The main points to assess are:
- Is there a fracture?
- Does this person need a cast?
- Does this person need a reduction?
- Is there neurovascular deficit requiring urgent intervention?
Scaphoid is the most common carpal bone fracture, and usually caused by a FOOSH.
They account for about 80% of all carpal fractures, and tend to occur in young men aged 20-30. 10% of the time there is another associated fracture.
You should discuss all scaphoid fractures with the orthopaedic registrar on call. Simple fractures are treated with immobilization. More complex fractures may require surgery. The most common form of surgery for scaphoid fracture is the Herbert Screw, which is a screw almost the length of the scaphoid that holds it together in one piece.
- Non-complex (e.g. no other local fractures, not open fracture etc)
- There isn’t a visible fracture on x-ray, but there is anatomical snuffbox tenderness
Immobilization is usually in the form of a spica thumb cast. Great instructions on how to apply this cast are available courtesy of Life in the fast lane. And try to avoid doing this.
The length of time to take for healing is correlated to the location of the fracture. More proximal fractures usually take longer, and more distal fractures are quicker to heal. Typical healing time for a distal fracture is 4-6 weeks, but a proximal fracture can take up to 23 weeks!
Non-union / delayed union
The fragments of the scaphoid bone fail to heal and remain separated. Typically occurs in late presenting fractures. May resolve with continued immobilization (patients may require longer than the typical 6-12 weeks). Sometimes may be treated with surgery, particularly in instances where there are functional issues as a result of the complication (e.g. pain, reduced movement etc)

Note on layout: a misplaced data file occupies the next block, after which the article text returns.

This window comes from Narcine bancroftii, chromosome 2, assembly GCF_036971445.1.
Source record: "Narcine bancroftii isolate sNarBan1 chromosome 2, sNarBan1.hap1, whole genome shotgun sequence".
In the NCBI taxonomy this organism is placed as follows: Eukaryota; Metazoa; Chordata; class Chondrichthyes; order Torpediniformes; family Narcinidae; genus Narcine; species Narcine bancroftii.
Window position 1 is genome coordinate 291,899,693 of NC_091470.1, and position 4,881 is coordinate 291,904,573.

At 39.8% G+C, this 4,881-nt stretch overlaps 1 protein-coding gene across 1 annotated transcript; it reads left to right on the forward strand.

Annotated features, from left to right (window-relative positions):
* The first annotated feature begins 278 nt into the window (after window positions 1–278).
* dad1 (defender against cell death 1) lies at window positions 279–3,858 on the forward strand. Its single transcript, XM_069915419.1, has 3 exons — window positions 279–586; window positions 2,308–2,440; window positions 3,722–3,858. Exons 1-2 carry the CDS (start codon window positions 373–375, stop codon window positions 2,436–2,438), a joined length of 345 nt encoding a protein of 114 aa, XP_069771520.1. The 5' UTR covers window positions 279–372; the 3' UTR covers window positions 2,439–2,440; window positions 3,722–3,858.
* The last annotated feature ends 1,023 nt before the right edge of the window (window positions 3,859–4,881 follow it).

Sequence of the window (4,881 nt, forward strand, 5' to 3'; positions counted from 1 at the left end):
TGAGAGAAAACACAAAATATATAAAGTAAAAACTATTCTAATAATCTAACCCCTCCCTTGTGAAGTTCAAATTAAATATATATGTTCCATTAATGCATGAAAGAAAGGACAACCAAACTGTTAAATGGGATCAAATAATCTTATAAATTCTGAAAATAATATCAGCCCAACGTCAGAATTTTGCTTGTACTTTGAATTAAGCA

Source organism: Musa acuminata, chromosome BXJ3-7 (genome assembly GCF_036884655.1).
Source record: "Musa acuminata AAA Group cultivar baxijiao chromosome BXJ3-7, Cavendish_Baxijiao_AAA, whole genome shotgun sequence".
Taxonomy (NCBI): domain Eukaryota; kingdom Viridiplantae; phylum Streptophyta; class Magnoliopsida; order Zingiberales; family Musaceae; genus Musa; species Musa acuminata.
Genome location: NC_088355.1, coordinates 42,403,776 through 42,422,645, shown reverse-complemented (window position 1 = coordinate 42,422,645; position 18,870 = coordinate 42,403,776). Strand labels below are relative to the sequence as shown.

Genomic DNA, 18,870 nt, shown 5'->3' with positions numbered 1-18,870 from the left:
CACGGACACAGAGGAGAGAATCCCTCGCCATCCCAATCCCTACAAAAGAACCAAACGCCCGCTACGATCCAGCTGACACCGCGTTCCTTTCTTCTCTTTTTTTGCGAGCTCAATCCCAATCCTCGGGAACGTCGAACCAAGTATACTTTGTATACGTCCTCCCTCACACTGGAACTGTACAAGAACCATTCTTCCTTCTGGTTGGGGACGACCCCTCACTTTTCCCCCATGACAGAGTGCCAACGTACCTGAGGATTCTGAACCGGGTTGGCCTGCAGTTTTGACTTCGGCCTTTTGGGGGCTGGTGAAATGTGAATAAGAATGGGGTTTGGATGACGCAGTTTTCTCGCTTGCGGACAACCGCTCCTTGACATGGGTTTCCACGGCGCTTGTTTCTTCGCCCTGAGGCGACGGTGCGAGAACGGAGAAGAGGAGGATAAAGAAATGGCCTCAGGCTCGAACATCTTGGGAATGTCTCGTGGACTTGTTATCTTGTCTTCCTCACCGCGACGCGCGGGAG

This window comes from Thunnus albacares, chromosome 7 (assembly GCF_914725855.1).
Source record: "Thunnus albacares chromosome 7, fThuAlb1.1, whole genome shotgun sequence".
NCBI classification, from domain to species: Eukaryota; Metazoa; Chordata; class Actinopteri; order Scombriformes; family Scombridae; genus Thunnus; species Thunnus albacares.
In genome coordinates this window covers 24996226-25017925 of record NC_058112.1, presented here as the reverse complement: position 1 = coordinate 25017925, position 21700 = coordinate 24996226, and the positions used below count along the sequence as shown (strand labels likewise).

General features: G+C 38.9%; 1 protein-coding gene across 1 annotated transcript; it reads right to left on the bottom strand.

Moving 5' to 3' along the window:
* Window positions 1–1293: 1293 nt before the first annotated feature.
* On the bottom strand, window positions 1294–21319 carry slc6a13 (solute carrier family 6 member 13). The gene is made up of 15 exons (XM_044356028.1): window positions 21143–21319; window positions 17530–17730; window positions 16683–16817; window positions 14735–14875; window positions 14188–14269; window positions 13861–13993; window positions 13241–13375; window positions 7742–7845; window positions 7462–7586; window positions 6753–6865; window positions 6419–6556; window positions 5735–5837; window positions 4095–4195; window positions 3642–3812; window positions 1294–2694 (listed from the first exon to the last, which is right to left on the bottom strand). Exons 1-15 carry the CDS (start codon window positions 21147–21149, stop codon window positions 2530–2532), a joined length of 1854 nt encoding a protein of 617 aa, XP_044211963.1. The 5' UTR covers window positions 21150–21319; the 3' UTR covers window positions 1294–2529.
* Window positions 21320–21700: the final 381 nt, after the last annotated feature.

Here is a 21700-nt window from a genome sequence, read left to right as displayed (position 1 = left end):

The fragments of the scaphoid join and heal incorrectly, often in a misaligned position. This is likely to lead to pain and reduced ROM. May require surgery.
Typically associated with fractures at the proximal end and the ‘waist’ of the scaphoid, as this is the site of the entrance of the blood supply, and the supply may be disrupted if fracture occurs around here.
Long term complications
- Reduced grip strength
- Increased risk of osteoarthritis of wrist joint
About 10% of scaphoid fractures don’t show up on x-ray. The traditional approach in all patients with FOOSH and a normal x-ray is to check for tenderness of the anatomical snuffbox, and, if present, to immobilize the wrist (user with a Spica thumb cast) and then to review them again in 2 weeks at fracture clinic. If they still have a normal x-ray with tenderness, an MRI or isotope bone scan can be performed to assess for fracture. CT is less senstivie.
Greenstick fractures occur in children to due the ‘bendy’ nature of their bones. The name derives from the way a fresh ‘green’ stick or tree branch bens and snaps, with one side often completely disrupted whilst the other remains intact.
In a greenstick fracture, the periosteum remains intact.
The treatment for these fractures depends on the degree of angulation and / or displacement.
Most cases are suitable for conservative management.
Managed with a split or simple cast if:
- Child aged under 10, AND
- < 15 - 20° angulation
- <10° angulation with or without lateral shift <2mm and shortening <2mm
In reality all these cases will likely be discussed with the orthopaedics registrar on call to confirm the management. They should be followed up in fracture clinic within a few days.
Require closed Reduction
- Any displacement
- >20° angulation
Closed reduction is usually performed under sedation in the emergency department or (/and) by the orthopaedics registrar.